This rule was amended effective September 1, 2008. The pre-amendment rule provided that reinstatement "may be permitted only on motion for good cause shown." R. 1:13-7(a). The 2008 amendment provides separate standards for cases with a single defendant and cases with multiple defendants.*fn4 In single defendant cases, reinstatement is permitted upon a showing of good cause. R. 1:13-7(a). In multi-defendant cases, reinstatement within ninety days is permitted on a showing of good cause, but otherwise a party must demonstrate exceptional circumstances. Ibid.
This action involves only one defendant, accordingly plaintiffs must establish good cause for reinstatement of their complaint, which is the same standard we applied in Ghandi. There, we explained the concept of good cause:
Good cause is an amorphous term, that is, it is difficult of precise delineation. Its application requires the exercise of sound discretion in light of the facts and circumstances of the particular case considered in the context of the purposes of the Court Rule being applied. Rule 1:13-7(a) is an administrative rule designed to clear the docket of cases that cannot, for various reasons, be prosecuted to completion. Dismissals under the rule are without prejudice. Accordingly, the right to reinstatement is ordinarily routinely and freely granted when plaintiff has cured the problem that led to the dismissal even if the application is made many months later. [Id. at 196 (internal quotations and citations omitted).]
"[A]bsent a finding of fault by the plaintiff and prejudice to the defendant, a motion to restore under the rule should be viewed with great liberality." Id. at 197.
Starting with prejudice, we recognize that almost thirty-three months elapsed between the filing of the complaint and its service upon defendant. We also note that filing the complaint just before the two-year statute of limitations expired contributed to the lag in defendant first becoming aware of the suit nearly five years after the accident. Nevertheless, we do not find that defendant presented any evidence of prejudice.
In resisting plaintiffs' motions for reinstatement and reconsideration, defendant argued that he was prejudiced by the passage of time. However, other than generalities ("[m]emories of witnesses clearly have faded") or conjectures ([i]t is hard to believe that a meaningful deposition of any of the plaintiffs is going to be obtainable"), defendant failed to demonstrate any prejudice whatsoever. On appeal, the most that defendant posits as prejudice are "[t]he potential unavailability of witnesses, the potential destruction or loss of evidence, lack of discovery from [p]laintiffs, [and] the lack of depositions and independent medical examinations." There is not a scintilla of evidence in the record to suggest that anything in this parade of horribles exists or is likely to come to pass, including the approach of the seven-year expiry of the maintenance of patient treatment records. See N.J.A.C. 13:35-6.5(b).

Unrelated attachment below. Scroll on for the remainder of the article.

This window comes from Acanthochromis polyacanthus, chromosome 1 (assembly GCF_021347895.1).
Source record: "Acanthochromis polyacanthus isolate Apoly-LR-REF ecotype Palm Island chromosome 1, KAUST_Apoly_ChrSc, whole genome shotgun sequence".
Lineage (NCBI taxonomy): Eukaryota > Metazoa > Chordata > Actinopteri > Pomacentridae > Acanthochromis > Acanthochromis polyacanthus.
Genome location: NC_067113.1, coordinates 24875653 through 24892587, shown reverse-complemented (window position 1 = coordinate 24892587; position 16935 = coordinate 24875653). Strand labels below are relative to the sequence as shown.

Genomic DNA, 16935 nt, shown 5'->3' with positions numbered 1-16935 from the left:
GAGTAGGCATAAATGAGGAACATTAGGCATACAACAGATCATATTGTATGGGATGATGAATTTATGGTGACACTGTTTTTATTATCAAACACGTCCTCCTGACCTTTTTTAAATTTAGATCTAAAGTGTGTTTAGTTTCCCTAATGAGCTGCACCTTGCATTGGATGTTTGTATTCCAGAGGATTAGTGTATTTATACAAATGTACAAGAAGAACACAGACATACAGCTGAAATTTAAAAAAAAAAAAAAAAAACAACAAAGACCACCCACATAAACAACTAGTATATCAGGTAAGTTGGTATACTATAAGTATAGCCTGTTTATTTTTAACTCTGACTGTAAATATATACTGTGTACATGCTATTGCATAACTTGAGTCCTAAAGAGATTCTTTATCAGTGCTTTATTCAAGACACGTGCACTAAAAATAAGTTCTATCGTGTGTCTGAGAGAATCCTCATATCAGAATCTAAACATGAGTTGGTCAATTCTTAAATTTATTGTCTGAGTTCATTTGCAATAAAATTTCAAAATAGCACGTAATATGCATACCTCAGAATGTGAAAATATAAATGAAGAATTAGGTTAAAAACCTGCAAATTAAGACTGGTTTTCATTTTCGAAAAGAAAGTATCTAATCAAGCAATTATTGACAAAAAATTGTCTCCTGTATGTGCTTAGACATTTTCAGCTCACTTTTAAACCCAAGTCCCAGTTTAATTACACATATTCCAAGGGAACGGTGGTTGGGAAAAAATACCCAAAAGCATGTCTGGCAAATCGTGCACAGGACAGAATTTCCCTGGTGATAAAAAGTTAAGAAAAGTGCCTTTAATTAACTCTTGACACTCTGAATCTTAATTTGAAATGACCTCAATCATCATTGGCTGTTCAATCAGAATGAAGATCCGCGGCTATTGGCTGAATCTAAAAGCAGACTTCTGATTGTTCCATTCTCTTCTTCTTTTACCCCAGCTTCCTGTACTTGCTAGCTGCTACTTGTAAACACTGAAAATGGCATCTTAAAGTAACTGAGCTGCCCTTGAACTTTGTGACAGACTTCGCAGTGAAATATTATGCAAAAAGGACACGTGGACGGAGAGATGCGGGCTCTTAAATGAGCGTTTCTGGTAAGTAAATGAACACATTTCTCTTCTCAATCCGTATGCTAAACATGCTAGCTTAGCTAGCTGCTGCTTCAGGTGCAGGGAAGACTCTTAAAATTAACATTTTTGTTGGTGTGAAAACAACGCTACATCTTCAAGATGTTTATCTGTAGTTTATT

We are mindful that plaintiffs' excuses for not exercising personal oversight are meager and incomplete. For instance, not one of the individual plaintiffs has explained why inquiries were not made of the first attorney concerning the progress (or lack thereof) of the case. We are, nonetheless, most concerned with the lack of attention to the matter by the first attorney, whose neglect cannot be excused by the operational difficulties he encountered in his law practice that led to his unawareness of the court's Rule 1:13-7 notice. If that attorney were truly engaged and "work[ing] on the case" (as he claimed in his motion certification) he would have realized that service was deficient because his case file would have contained no proof of service and defendant had not responded in any way.
Nevertheless, in light of the good cause standard and lack of evidence of prejudice to defendant, we are constrained to balance the factors of Rule 1:13-7(a) in such a way as to comport with the indulgence mandated by Ghandi. Id. at 197. Consequently, because we view plaintiffs as essentially blameless, the courthouse doors should not be locked and sealed to prevent their claims from being resolved in the judicial forum.
In light of these circumstances, we find that the motion court misapplied both the law and its discretion in denying the motions to reinstate the complaint and for reconsideration. We reverse the orders of the Law Division, reinstate the complaint, and remand this matter for management and disposition of all issues.
Reversed and remanded for further proceedings. We do not retain jurisdiction.